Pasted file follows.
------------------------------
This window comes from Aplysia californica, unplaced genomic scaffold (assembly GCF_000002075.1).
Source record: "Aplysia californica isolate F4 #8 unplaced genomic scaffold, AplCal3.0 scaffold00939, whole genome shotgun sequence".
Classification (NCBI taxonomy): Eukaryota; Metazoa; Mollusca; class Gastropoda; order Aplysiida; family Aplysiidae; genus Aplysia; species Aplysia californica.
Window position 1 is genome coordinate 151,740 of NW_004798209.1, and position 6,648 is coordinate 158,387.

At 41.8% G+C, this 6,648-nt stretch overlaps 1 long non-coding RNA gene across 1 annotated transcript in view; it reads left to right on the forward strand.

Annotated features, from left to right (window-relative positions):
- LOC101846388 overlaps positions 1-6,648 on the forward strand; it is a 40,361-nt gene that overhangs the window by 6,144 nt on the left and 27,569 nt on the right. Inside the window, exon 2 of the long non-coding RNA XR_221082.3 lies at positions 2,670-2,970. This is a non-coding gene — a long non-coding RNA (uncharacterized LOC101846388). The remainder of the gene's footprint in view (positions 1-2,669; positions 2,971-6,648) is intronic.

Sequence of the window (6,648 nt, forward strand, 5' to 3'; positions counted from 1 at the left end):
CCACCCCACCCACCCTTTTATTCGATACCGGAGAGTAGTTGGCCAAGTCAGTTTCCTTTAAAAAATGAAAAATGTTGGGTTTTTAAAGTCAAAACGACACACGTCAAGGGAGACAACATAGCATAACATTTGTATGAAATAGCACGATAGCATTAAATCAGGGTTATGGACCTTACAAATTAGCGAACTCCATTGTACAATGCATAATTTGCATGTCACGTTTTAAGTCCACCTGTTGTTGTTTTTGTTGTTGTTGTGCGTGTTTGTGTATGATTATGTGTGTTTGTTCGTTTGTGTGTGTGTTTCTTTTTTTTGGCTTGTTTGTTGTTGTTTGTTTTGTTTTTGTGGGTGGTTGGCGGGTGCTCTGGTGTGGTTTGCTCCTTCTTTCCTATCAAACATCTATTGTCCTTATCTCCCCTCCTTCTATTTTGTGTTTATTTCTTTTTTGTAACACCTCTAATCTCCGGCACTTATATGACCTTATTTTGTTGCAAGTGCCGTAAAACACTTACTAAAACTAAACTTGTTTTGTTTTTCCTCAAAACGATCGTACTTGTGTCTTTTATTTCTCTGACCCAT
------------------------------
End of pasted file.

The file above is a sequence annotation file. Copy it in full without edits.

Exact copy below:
This window comes from Aplysia californica, unplaced genomic scaffold (assembly GCF_000002075.1).
Source record: "Aplysia californica isolate F4 #8 unplaced genomic scaffold, AplCal3.0 scaffold00939, whole genome shotgun sequence".
Classification (NCBI taxonomy): Eukaryota; Metazoa; Mollusca; class Gastropoda; order Aplysiida; family Aplysiidae; genus Aplysia; species Aplysia californica.
Window position 1 is genome coordinate 151,740 of NW_004798209.1, and position 6,648 is coordinate 158,387.

At 41.8% G+C, this 6,648-nt stretch overlaps 1 long non-coding RNA gene across 1 annotated transcript in view; it reads left to right on the forward strand.

Annotated features, from left to right (window-relative positions):
- LOC101846388 overlaps positions 1-6,648 on the forward strand; it is a 40,361-nt gene that overhangs the window by 6,144 nt on the left and 27,569 nt on the right. Inside the window, exon 2 of the long non-coding RNA XR_221082.3 lies at positions 2,670-2,970. This is a non-coding gene — a long non-coding RNA (uncharacterized LOC101846388). The remainder of the gene's footprint in view (positions 1-2,669; positions 2,971-6,648) is intronic.

Sequence of the window (6,648 nt, forward strand, 5' to 3'; positions counted from 1 at the left end):
CCACCCCACCCACCCTTTTATTCGATACCGGAGAGTAGTTGGCCAAGTCAGTTTCCTTTAAAAAATGAAAAATGTTGGGTTTTTAAAGTCAAAACGACACACGTCAAGGGAGACAACATAGCATAACATTTGTATGAAATAGCACGATAGCATTAAATCAGGGTTATGGACCTTACAAATTAGCGAACTCCATTGTACAATGCATAATTTGCATGTCACGTTTTAAGTCCACCTGTTGTTGTTTTTGTTGTTGTTGTGCGTGTTTGTGTATGATTATGTGTGTTTGTTCGTTTGTGTGTGTGTTTCTTTTTTTTGGCTTGTTTGTTGTTGTTTGTTTTGTTTTTGTGGGTGGTTGGCGGGTGCTCTGGTGTGGTTTGCTCCTTCTTTCCTATCAAACATCTATTGTCCTTATCTCCCCTCCTTCTATTTTGTGTTTATTTCTTTTTTGTAACACCTCTAATCTCCGGCACTTATATGACCTTATTTTGTTGCAAGTGCCGTAAAACACTTACTAAAACTAAACTTGTTTTGTTTTTCCTCAAAACGATCGTACTTGTGTCTTTTATTTCTCTGACCCAT